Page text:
The Alien (also called a Xenomorph) is as purely, viscerally unsettling as possible. Segmented and gaunt like a skeleton crystallized in obsidian, the Alien is a perfect representation of a dozen different universal fears: fear of insects, fear of predators, fear of sexual violence and disease, fear of acid (well, maybe they're not all universal)… it all comes together in Giger's absolutely horrifying design. Still, while Giger might have been a phenomenal concept designer, lots of credit is also due actor Bolaji Bodeji, the massively tall Nigerian man whose long, loping gait and Mantis-like posture added an insectoid aspect to an already terrifying look. The Alien movies have continued for decades now, but nothing beats the disturbing original.

The Fly (1986)

Insects are about as antithetical to the qualities that we use to define human life as you can get without becoming completely inorganic, and in David Cronenberg's The Fly, the central character's slow transformation into "Brundlefly," a fly/human hybrid, is about as skin-crawling as it gets. Part of that is Cronenberg's trademark themes of upsetting sexual desire and body horror, but the other part is just the sheer visceral fear of becoming something that is as fundamentally not you as you can imagine.

There's a sickness inside Seth Brundle, but it's not a disease—it's a bodily invader, a fly whose DNA is changing him into something inhumane and awful. When Brundle's jaw falls off and his true nature is revealed, it's as terrible as seeing a disgusting mirror of all the evil inside him, and almost as awful as Veronica's dream of delivering his maggot offspring. Wait, no, never mind. The maggot birth scene is definitely worse.

A Nightmare on Elm Street (1984)

Sequels may have diluted the original terror of Freddy Krueger from Nightmare on Elm Street, but it's hard not to be absolutely terrified by the concept of the first movie. A creepy burned man invading your sleep and using surreal dream logic to murder you at your most vulnerable all because of something that happened before you were even old enough to know what was going on? Absolutely horrifying. Add in the ambiguous nature of Freddy's actual crimes against the children (a rare moment of subtlety when it comes to violence from director Wes Craven), and Freddy's entire nature changes.

Is he sublimated guilt from childhood trauma? The growing understanding in puberty that your parents are just as flawed as you are and you might need to bear the guilt for their actions? Or is he just a terrifying demonic presence whose wisecracks and knife gloves are the signifiers of your death? Regardless, Freddy earns his presence on this list just for making a sweater and fedora combo horrifying—an outfit usually reserved for kindly grandfathers, not murderous dream monsters. Also, fun fact: that sweater is psychologically built to terrify you. Yes, really.

The Exorcist (1973)

The Exorcist is one of the all time best horror movies ever made, as relentlessly terrifying as it is a quiet meditation on the necessity of faith and kindness. Director William Friedkin might have made the strongest possible argument for Catholicism ever captured on film when he showed the world the demon Pazuzu, who possesses a little girl and makes her say horrible things no one should know, spitting profanities out like acid.  Part of the horror comes from the sheer viciousness with which Linda Blair plays Pazuzu—it's hard not to see the young girl as a genuine embodiment of evil.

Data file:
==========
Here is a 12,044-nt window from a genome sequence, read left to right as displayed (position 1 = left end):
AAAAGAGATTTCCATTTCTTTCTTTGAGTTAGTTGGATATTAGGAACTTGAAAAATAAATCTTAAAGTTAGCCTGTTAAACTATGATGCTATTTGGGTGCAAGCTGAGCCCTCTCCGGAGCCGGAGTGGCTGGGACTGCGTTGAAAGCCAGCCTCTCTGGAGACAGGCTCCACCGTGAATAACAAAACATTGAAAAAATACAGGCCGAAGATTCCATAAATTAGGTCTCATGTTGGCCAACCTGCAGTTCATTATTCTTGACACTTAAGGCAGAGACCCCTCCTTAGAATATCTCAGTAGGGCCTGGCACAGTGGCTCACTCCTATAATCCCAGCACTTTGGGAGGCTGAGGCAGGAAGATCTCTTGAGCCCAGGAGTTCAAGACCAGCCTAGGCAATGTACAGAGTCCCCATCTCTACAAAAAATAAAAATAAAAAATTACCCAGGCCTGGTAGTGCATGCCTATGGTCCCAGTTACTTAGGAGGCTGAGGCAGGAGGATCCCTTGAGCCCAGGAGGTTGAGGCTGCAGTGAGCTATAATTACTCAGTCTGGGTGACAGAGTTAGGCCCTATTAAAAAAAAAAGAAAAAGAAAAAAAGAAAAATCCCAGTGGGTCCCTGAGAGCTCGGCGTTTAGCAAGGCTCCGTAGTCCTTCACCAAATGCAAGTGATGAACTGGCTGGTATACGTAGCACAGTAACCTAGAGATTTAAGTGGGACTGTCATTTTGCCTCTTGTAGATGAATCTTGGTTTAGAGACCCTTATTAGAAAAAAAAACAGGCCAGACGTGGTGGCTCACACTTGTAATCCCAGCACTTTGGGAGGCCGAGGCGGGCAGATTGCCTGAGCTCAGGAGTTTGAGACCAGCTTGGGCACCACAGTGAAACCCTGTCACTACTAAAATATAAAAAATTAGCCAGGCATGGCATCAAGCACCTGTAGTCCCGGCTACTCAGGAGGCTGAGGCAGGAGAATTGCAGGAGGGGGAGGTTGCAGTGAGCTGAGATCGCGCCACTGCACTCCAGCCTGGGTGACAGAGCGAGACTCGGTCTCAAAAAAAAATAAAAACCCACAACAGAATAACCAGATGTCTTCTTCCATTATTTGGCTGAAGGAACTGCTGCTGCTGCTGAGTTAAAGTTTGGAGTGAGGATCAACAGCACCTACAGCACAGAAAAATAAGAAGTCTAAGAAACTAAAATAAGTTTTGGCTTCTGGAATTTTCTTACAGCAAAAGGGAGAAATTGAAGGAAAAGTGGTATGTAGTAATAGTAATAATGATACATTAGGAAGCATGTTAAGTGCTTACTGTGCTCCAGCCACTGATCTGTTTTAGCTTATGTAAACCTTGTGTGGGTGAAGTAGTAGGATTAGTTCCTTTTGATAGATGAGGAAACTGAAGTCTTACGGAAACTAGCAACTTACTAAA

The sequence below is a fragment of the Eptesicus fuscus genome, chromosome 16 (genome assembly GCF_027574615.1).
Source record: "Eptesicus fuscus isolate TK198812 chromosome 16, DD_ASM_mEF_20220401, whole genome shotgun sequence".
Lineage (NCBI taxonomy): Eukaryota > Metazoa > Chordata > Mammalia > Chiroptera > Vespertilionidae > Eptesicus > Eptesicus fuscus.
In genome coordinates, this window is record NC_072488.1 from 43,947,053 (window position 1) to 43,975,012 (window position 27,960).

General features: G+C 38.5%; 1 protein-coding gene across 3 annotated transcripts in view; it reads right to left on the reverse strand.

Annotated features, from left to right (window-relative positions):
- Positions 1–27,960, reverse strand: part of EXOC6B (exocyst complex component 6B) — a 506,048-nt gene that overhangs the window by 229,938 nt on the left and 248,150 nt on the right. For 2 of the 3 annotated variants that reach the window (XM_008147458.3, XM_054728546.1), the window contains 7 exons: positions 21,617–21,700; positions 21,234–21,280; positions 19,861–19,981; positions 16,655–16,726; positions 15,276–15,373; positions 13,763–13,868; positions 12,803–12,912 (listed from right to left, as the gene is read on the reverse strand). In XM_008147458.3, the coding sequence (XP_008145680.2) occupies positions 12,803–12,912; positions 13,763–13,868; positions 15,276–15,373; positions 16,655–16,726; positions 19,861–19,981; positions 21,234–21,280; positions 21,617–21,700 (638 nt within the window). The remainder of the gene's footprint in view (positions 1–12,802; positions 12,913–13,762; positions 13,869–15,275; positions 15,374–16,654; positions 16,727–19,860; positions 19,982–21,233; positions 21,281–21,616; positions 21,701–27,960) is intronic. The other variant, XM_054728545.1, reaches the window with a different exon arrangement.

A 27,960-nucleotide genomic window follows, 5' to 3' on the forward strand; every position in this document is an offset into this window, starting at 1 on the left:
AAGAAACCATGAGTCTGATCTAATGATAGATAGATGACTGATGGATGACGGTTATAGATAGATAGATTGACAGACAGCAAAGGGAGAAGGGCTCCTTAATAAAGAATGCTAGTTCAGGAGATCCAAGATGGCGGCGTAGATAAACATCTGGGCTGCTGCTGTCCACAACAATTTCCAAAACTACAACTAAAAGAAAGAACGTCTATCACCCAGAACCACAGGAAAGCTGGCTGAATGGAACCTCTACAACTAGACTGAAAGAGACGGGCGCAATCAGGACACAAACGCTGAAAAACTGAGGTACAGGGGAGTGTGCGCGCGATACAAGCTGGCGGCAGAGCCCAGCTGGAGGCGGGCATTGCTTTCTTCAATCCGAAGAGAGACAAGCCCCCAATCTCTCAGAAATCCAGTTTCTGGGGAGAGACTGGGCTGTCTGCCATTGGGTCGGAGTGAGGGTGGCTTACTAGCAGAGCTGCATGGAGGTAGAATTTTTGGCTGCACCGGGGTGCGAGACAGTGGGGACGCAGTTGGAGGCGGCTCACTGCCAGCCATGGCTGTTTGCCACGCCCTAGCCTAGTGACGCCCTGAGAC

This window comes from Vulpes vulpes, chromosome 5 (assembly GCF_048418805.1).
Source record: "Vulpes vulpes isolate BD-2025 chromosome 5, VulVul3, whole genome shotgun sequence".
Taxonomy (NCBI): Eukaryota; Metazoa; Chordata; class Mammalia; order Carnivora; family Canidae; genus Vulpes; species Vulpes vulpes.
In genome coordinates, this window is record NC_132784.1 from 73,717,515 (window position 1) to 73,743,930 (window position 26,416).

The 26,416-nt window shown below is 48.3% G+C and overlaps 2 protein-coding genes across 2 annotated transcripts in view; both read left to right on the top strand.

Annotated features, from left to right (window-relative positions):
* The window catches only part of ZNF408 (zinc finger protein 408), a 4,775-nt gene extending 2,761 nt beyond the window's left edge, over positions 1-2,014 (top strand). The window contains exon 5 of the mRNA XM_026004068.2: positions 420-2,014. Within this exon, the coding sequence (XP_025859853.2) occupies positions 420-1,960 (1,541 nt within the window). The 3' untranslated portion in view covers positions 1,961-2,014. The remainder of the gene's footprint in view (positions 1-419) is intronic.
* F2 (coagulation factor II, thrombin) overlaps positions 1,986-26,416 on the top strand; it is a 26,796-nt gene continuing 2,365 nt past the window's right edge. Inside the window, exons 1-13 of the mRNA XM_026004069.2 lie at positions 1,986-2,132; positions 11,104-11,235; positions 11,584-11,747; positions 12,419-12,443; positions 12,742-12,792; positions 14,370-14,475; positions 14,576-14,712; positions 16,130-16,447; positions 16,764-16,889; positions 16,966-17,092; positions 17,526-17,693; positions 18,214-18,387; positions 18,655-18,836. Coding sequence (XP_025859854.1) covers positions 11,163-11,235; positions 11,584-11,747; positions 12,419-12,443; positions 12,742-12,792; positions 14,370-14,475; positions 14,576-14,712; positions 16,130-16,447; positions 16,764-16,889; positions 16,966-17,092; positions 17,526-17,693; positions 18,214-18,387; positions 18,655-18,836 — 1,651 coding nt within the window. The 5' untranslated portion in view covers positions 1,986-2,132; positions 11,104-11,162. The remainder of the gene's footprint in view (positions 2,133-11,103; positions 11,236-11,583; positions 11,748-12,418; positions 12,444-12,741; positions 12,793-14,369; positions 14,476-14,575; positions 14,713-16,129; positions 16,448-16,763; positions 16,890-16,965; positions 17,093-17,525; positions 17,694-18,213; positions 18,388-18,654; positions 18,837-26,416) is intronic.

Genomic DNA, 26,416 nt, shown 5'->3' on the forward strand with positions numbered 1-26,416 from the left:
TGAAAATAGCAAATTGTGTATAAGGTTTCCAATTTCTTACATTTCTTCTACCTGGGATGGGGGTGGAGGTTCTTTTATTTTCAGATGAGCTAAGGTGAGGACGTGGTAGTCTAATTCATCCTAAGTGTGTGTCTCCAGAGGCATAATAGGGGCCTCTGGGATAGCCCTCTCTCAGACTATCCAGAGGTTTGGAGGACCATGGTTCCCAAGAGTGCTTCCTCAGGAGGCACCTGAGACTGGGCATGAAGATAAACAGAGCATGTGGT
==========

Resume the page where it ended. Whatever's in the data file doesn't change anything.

While later exorcism films would dabble with the uncertainty of whether the victim is truly possessed or just insane, The Exorcist leaves no doubt that evil is alive and well in the world.

Pan's Labrynth (2006)

Guillermo del Toro has a bit of a reputation for loving the practical special effects and old school monster designs of Hollywood, but The Pale Man in Pan's Labyrinth might be his best work yet. It's the kind of unsettling oddity that works perfectly in Pan's Labyrinth when the viewer's never quite sure if what they're seeing is real, or just the delusion of a pitiful child in a bad situation.

The movie doesn't dwell on the Pale Man overlong—he's just one part of Ofelia's quest—but his unsettling appearance will stay with the viewer long after the movie. The horror of the Pale Man comes from the mystery of the design. Why is such a thin creature dining on a massive buffet? Why does it use its hands to see? Does del Toro want to give me nightmares? The answer to that last question, by the way, is a definitive yes.

The Village of the Damned (1960)

Children can be terrifying all on their own—their youth and naivete make them almost naturally disposed to voicing ideas that society would prefer they didn't. It only gets worse if children have psychic powers and a hivemind enacting all sorts of horrible ideas. That's the premise of Village of the Damned, a movie in which a group of children emerge from the womb with eerie hair and psychic powers.

The children's' lack of emotion as they kill is frightening enough, but the real horror comes from the question of why they're doing it at all. Their whims are as difficult to understand as most children's behavior, except significantly more bloodthirsty. With their strange hair and powerful abilities, they almost seem like the next step in human evolution, but they're decidedly more Magneto than the X-Men in terms of mutants.

Nosferatu (1922)

Count Orlok is the oldest entry on our list, but sometimes you get it right the first time. He's everything you could want in a movie monster: his gnarled teeth and sharp fingernails mark him as a dangerous predator, while his giant eyes and bald head look like a disgusting human-shaped rat or bat. We haven't even gotten to his jerky movements, which look like stuttering footage of some alien creature, or the violent lust in actor Max Schreck's eyes in every scene.

There's an entire separate horror movie about the unsettling terror of working with anyone who could embody Count Orlok (Shadow of the Vampire), but nothing can live up to the original Nosferatu. As terrifying now as he was almost 100 years ago, Count Orlok set the bar high for movie monsters.